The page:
Assumed Background: No prior background is assumed, however it is recommended to attend the Introduction to Hyperledger Indy, or have some prior knowledge of the Hyperledger Indy framework.


Introduction to Ethereum (Thursday June 6, ICICS 288)

This workshop is for non-coders or those making a first foray into developing on the Ethereum public blockchain platform.  Topics to be covered include:

  • Introduction to blockchain (recap)
  • Ethereum and its history
  • How does Ethereum work (high level)
  • Current applications on Ethereum
  • Interacting with the Ethereum blockchain
  • Interacting with Smart contracts on Ethereum
  • Limitations of the Ethereum blockchain

Facilitators: Patrick Guay, Independent Ethereum Developer

Assumed background: The workshop is self-contained and no background in blockchains will be assumed for the workshop.


Pathways to Decentralization (Friday June 7, 9am-12pm, ICICS 288)

While blockchain presents significant opportunities to circumvent intermediaries and empower individuals to own and control their personal data, there is still significant work to be done. The goal of this session is to conceptualize decentralization via blockchain (and similar technologies) as a process, as well as a destination. Given the legacy systems we have today that can create inertias for large-scale changes, this process can be potentially messy and significantly challenging. This session will help participants to analyze the world we have today, to be able to identify and analyze challenges and opportunities to moving to more decentralized models. Topics covered will include:

  • How we can identify and analyze problems in the world that could be addressed by blockchain and similar technologies that enable distributed trust
  • Identifying the basic elements and design features of blockchain technologies that could be deployed to address these problems
  • Unpacking and understanding the challenges to moving to more decentralized solutions

Facilitator: Dr. Chris Rowell, Blockchain@UBC/Sauder School of Business Postdoctoral Research Fellow

Assumed Background: Some background in blockchain technology will be helpful, particularly a basic understsanding of how blockchain enables individuals to own and control their personal data and engage in economic transactions without relying on third-party intermediaries. Such a foundation can be gained during the Summer Institute; e.g. in the "Envisaging Self-Sovereign Futures" and "Trust Machine" sessions on Thursday May 30.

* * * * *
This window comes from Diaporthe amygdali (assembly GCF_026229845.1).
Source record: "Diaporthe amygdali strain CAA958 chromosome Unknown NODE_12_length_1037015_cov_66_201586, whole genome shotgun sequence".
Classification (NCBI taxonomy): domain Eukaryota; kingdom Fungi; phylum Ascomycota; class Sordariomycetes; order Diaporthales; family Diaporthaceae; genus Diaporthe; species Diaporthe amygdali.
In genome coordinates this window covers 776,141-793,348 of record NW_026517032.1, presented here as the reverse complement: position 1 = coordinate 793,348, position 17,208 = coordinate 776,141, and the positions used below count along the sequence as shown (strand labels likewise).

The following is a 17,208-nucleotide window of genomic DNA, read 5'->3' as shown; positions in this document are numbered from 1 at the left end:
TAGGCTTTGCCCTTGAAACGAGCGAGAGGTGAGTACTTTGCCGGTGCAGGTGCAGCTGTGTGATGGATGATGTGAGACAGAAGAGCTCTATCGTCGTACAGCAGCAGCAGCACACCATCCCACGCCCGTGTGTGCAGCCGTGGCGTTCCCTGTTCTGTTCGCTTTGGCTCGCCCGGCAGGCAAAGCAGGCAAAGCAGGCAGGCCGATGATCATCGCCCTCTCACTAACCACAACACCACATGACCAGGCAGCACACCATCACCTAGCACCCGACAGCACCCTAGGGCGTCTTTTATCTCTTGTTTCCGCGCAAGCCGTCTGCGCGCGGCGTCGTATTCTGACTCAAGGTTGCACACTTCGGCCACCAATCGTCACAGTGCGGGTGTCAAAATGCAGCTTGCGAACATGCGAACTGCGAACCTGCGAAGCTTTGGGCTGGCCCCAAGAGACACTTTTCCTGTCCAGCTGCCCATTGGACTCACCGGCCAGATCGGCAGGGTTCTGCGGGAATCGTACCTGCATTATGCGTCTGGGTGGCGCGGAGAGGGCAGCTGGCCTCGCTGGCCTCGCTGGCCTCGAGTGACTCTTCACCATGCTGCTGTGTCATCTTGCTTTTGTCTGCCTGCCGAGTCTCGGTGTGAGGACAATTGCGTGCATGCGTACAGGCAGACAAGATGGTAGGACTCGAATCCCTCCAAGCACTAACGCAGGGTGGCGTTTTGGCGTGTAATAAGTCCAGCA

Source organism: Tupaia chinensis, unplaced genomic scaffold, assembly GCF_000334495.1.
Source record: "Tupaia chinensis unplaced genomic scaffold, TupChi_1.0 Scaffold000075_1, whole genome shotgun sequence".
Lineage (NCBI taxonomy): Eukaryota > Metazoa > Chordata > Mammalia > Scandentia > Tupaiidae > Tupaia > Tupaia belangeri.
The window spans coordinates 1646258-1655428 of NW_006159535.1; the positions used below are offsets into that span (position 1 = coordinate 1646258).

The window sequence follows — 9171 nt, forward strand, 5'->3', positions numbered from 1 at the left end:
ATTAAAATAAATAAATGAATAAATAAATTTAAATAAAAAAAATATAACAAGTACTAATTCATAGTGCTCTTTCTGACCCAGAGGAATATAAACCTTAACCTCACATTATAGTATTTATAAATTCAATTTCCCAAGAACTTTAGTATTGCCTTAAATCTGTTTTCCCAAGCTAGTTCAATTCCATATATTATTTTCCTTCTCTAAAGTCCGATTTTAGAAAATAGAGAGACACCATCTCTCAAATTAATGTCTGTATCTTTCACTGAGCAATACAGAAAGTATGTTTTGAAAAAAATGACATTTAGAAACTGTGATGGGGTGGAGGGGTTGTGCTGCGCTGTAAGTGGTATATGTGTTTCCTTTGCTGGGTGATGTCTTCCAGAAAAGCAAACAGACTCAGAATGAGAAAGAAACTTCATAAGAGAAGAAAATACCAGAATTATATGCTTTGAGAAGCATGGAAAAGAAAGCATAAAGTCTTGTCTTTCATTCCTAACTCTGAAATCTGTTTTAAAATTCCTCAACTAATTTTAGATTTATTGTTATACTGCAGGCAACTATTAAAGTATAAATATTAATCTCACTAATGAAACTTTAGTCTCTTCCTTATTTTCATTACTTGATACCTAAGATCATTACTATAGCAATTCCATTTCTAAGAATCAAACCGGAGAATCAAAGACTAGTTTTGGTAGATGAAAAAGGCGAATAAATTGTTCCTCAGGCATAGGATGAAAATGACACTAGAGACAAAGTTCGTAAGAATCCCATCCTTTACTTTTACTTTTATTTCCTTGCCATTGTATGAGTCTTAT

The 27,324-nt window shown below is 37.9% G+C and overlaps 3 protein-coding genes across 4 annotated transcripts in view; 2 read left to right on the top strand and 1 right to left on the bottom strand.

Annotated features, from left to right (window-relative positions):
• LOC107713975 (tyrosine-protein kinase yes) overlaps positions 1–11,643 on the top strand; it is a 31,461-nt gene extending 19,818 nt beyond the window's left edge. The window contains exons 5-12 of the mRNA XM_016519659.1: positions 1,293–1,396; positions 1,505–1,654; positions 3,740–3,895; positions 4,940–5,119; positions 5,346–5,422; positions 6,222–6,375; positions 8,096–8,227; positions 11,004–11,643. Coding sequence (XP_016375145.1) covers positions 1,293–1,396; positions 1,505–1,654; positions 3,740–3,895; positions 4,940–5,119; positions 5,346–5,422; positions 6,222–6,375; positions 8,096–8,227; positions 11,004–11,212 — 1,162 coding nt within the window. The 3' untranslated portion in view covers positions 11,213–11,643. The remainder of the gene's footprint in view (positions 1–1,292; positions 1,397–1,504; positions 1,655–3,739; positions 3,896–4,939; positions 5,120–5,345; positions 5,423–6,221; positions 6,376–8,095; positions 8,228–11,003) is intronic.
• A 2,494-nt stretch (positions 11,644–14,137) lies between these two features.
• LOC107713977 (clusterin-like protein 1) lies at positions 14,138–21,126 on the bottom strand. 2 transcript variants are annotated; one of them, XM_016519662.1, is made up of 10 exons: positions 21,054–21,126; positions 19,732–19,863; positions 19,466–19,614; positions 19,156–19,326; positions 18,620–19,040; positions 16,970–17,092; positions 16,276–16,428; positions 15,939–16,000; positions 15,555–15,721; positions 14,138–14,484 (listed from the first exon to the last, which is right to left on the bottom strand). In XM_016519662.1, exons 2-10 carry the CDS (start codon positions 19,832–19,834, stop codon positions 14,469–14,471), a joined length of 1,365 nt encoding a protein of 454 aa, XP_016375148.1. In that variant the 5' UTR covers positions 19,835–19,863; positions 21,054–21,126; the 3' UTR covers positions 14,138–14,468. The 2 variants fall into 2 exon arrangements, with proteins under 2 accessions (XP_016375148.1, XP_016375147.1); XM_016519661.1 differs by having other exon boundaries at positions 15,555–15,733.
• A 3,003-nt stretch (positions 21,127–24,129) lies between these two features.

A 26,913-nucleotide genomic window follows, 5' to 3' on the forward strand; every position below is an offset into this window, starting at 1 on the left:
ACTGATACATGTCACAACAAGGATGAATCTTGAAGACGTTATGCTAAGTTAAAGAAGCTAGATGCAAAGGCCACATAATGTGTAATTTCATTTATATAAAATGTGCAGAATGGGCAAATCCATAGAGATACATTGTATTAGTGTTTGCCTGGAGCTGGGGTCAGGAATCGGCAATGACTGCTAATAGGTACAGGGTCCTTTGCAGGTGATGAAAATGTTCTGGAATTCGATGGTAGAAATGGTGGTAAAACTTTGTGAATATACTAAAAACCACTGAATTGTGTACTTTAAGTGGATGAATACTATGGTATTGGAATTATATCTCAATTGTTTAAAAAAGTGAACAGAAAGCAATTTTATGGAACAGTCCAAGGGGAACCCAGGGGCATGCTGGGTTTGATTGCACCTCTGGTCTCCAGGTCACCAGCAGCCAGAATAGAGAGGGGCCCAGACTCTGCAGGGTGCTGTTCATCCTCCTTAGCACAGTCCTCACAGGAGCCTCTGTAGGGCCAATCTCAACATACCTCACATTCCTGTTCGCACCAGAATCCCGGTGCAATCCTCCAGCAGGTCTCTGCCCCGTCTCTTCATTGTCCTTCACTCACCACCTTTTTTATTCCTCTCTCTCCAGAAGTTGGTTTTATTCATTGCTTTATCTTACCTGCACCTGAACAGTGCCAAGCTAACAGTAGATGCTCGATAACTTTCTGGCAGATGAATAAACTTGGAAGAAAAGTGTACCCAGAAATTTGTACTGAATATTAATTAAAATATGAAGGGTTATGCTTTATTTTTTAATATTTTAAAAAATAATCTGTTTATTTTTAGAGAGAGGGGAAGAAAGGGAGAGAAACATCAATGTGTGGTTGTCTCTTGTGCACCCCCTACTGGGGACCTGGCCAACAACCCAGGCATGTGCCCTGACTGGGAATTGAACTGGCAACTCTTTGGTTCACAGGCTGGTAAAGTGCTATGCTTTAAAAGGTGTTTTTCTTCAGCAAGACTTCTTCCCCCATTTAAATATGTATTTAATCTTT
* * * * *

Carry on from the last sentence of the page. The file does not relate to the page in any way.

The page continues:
Panel Discussion and Networking: Experiences and Challenges of Early Blockchain Adopters (Friday June 7, 1:30pm-5pm, ICICS 288)

First movers with new technologies have the potential to reap substantial benefits, though the roads to these are paved with significant uncertainty and risk. This panel discussion, moderated by Tejinder Basi (Cyberium Consulting), brings together prominent actors in the emerging blockchain space to convey their first-hand experiences and discuss some of the decision-making processes, opportunities, and challenges of implementing DLTs. This session will appeal to anyone interested in how the business of blockchain is unfolding, and will also elucidate many of the lenses and concepts that Blockchain@UBC Summer Institute participants will have encountered over the course of the two-week program.

Facilitator: Tejinder Basi, Founder, Cyberium Consulting, and Adjunct Professor, UBC Sauder

Assumed Background: The workshop is self-contained and no background in blockchains will be assumed for the workshop.

Advanced Ethereum (June 7, 9am-5pm, BUCH B125)

This workshop is for coders/developers and those knowledgeable about the Ethereum public blockchain. The workshop will cover more advanced topics including:

  • What are Smart contracts?                  
  • The solidity language
  • ERC20s and ERC721s
  • Security considerations
  • How to deploy a contract
  • How to interact with a contract
  • Creation of a simple Dapp
  • Technicals of Ethereum

Facilitator: Patrick Guay, Independent Ethereum Developer

Assumed Background: Introductory Ethereum Knowledge and coding ability.